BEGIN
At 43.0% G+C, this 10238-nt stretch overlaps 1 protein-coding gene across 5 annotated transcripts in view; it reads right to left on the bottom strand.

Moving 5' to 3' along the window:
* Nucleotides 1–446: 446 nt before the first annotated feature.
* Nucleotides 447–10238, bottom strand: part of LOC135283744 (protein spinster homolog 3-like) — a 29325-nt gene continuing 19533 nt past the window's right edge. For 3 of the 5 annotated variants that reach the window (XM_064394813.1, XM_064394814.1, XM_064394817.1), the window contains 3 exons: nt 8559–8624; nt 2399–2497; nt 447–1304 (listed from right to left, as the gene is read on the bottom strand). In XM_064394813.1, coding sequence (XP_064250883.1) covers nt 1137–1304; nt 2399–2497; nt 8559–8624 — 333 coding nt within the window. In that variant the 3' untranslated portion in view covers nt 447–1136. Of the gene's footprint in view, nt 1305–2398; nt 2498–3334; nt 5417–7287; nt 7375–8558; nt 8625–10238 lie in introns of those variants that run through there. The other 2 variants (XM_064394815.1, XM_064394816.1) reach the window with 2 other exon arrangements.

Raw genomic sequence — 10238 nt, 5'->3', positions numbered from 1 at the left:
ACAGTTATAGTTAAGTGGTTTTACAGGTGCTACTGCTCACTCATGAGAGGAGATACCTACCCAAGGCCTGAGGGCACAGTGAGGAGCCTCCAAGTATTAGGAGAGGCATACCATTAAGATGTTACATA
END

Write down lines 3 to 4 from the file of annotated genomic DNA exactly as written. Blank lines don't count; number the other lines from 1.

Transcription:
* Nucleotides 1–446: 446 nt before the first annotated feature.
* Nucleotides 447–10238, bottom strand: part of LOC135283744 (protein spinster homolog 3-like) — a 29325-nt gene continuing 19533 nt past the window's right edge. For 3 of the 5 annotated variants that reach the window (XM_064394813.1, XM_064394814.1, XM_064394817.1), the window contains 3 exons: nt 8559–8624; nt 2399–2497; nt 447–1304 (listed from right to left, as the gene is read on the bottom strand). In XM_064394813.1, coding sequence (XP_064250883.1) covers nt 1137–1304; nt 2399–2497; nt 8559–8624 — 333 coding nt within the window. In that variant the 3' untranslated portion in view covers nt 447–1136. Of the gene's footprint in view, nt 1305–2398; nt 2498–3334; nt 5417–7287; nt 7375–8558; nt 8625–10238 lie in introns of those variants that run through there. The other 2 variants (XM_064394815.1, XM_064394816.1) reach the window with 2 other exon arrangements.